International Labor Organization


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International Labor Organization

(ILO), specialized agency of the United Nations, with headquarters in Geneva. It was created in 1919 by the Versailles Treaty and affiliated with the League of Nations until 1945, when it voted to sever ties with the League. In 1946 it became the first specialized agency of the United Nations. Although not a member of the League, the United States joined the ILO in 1934. Through international action and by bringing together representatives of government, employers, and labor, the ILO seeks to improve labor conditions, promote a higher standard of living, and further social justice. Promotion of international accord on such matters as regulation of hours of work, provision of adequate wages, protection of workers against occupational disease and injury, and protection of women and children and of those who work outside their own countries (who may be forced into labor through deceptive recruiting practices) accounts for much of its activities. The ILO consists of a general conference of representatives of the members (four from each member state—two from the government, an employer, and a worker) that meets once a year, a governing body of 56 people (28 representing governments, 14 employers, and 14 labor) that meets three times a year, and an International Labor Office controlled by the governing body. The ILO is financed by contributions from member states; 187 countries belong to the organization. Protesting the political policies of the organization, the United States withdrew from the ILO between 1977 and 1980. The ILO received the Nobel Peace Prize in 1969. The organization puts out a number of publications containing statistics on labor and advice for workers.

Bibliography

See D. A. Morse, The Origin and Evolution of the I.L.O. and Its Role in the World Community (1969); C. W. Jenks, Social Justice and the Law of Nations (1970); A. E. Alcock, History of the International Labour Organisation (1971); V. Y. Ghebali, The International Labour Organisation (1989); M. Imber, The USA, ILO, UNESCO and IAEA (1989).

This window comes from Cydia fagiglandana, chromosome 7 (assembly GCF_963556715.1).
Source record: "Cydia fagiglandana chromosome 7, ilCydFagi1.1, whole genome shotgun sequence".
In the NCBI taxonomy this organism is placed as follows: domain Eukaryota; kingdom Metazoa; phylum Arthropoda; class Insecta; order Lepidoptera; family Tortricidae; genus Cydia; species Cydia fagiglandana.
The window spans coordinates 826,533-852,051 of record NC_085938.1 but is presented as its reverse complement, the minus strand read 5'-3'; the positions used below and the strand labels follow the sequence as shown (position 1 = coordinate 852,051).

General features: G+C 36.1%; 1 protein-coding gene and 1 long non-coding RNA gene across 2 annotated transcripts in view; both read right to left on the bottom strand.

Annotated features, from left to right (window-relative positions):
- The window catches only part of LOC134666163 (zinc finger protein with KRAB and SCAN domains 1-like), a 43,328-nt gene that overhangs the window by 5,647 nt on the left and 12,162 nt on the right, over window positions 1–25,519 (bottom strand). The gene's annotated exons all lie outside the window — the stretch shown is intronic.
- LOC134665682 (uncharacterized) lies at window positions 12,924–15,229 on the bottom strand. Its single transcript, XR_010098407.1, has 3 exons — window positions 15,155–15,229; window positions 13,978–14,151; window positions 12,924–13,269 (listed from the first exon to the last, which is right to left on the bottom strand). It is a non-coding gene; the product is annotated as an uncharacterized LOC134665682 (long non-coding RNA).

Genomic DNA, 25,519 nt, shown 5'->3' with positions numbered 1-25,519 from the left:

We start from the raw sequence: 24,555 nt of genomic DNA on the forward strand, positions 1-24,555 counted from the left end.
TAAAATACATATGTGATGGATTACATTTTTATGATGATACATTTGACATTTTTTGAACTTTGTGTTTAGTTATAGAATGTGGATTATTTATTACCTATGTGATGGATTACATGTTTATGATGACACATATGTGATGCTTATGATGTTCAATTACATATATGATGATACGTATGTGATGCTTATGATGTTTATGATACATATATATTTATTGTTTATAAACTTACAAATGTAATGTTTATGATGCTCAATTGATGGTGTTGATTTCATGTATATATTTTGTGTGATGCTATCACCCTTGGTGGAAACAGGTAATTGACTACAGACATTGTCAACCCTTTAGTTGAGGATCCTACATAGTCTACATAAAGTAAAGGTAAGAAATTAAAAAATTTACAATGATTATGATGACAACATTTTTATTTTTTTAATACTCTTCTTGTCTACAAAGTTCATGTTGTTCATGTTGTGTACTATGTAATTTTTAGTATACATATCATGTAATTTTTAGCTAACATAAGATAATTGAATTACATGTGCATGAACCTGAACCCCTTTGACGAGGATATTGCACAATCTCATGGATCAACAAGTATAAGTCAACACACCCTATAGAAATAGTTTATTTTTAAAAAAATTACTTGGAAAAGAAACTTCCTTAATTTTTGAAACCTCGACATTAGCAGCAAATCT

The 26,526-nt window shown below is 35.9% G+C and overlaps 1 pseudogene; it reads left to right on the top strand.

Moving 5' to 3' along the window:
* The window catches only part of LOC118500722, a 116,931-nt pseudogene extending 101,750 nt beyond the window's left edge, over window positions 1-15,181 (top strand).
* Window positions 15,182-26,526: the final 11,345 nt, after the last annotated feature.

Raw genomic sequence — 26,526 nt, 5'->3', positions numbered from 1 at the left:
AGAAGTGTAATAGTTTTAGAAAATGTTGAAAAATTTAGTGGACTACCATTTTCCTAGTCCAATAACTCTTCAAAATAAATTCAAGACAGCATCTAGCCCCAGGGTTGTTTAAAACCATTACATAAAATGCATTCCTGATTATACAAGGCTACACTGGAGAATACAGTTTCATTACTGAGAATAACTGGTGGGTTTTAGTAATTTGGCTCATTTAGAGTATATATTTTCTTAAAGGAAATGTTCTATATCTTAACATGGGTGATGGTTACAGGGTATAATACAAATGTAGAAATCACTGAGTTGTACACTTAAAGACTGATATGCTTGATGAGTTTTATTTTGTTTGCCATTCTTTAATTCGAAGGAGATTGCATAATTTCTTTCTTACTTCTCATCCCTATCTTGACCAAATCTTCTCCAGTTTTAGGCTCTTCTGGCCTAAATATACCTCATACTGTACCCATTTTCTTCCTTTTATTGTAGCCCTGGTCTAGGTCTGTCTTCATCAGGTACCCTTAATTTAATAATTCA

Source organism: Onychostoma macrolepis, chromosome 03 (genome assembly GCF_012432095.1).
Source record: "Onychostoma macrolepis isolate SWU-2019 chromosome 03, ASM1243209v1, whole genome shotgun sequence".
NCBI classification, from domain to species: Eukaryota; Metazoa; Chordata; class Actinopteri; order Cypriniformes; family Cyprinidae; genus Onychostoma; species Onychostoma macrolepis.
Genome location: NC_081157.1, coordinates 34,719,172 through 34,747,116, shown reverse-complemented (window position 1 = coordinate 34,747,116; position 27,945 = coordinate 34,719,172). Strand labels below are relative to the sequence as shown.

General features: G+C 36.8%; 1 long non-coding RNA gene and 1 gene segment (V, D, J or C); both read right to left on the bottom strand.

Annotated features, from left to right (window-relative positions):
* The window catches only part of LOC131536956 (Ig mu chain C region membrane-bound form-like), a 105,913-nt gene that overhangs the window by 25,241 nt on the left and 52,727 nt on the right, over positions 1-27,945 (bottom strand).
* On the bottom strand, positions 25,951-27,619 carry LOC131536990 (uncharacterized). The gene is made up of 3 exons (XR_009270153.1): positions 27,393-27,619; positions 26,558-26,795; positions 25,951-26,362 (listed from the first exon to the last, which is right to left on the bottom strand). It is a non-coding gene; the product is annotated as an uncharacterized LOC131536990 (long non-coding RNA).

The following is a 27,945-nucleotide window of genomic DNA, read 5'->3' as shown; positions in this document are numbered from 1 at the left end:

International Labor Organization

(I.L.O.) agency of the United Nations; aim is to improve labor and living conditions. [World Hist.: EB, V: 389–390]
See: Labor
References in periodicals archive ?
It is emphasized by Iranian Labor Minister Assadollah Abbasi the requirement for broader cooperation among the member-states of the International Labor Organization (ILO) in mid-June.
The International Labor Organization report, released last year, offered several grim statistics: nearly half of Afghans don't have enough to eat; 18 percent of children under 15 years old are working; and 82 percent of Afghans are illiterate.
She said the committee must work in collaboration with the International Labor Organization in order to reduce the number of working children.
International Labor Organization (ILO) and a local nongovernmental organization.
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The researchers point out that foreign direct investment is positively correlated with the number of International Labor Organization conventions ratified, and that multinational investment "is positively correlated with the right to establish free unions, the right to strike, the right to collective bargaining, and the protection of union members.
He is currently living in Geneva, Switzerland, working for the International Labor Organization (ILO) and completing a book, An Amateur's Guide to Running Effective Meetings.
According to a report issued by the International Labor Organization (ILO) in 2000, 700 old ships end their lives every year on beaches in India, Bangladesh, Pakistan, China, Vietnam and other Asian countries, where there are few environmental or worker protection laws.
The International Labor Organization reports that up to 9 million hotel and tourism workers could lose their jobs as a result of this slowdown.
Meanwhile, officials of the International Labor Organization, who visited Rangoon last month, were barred from meeting Suu Kyi.
He would leave child labor, for example, to the International Labor Organization, though it has been working on the problem since its founding in the 1920's.

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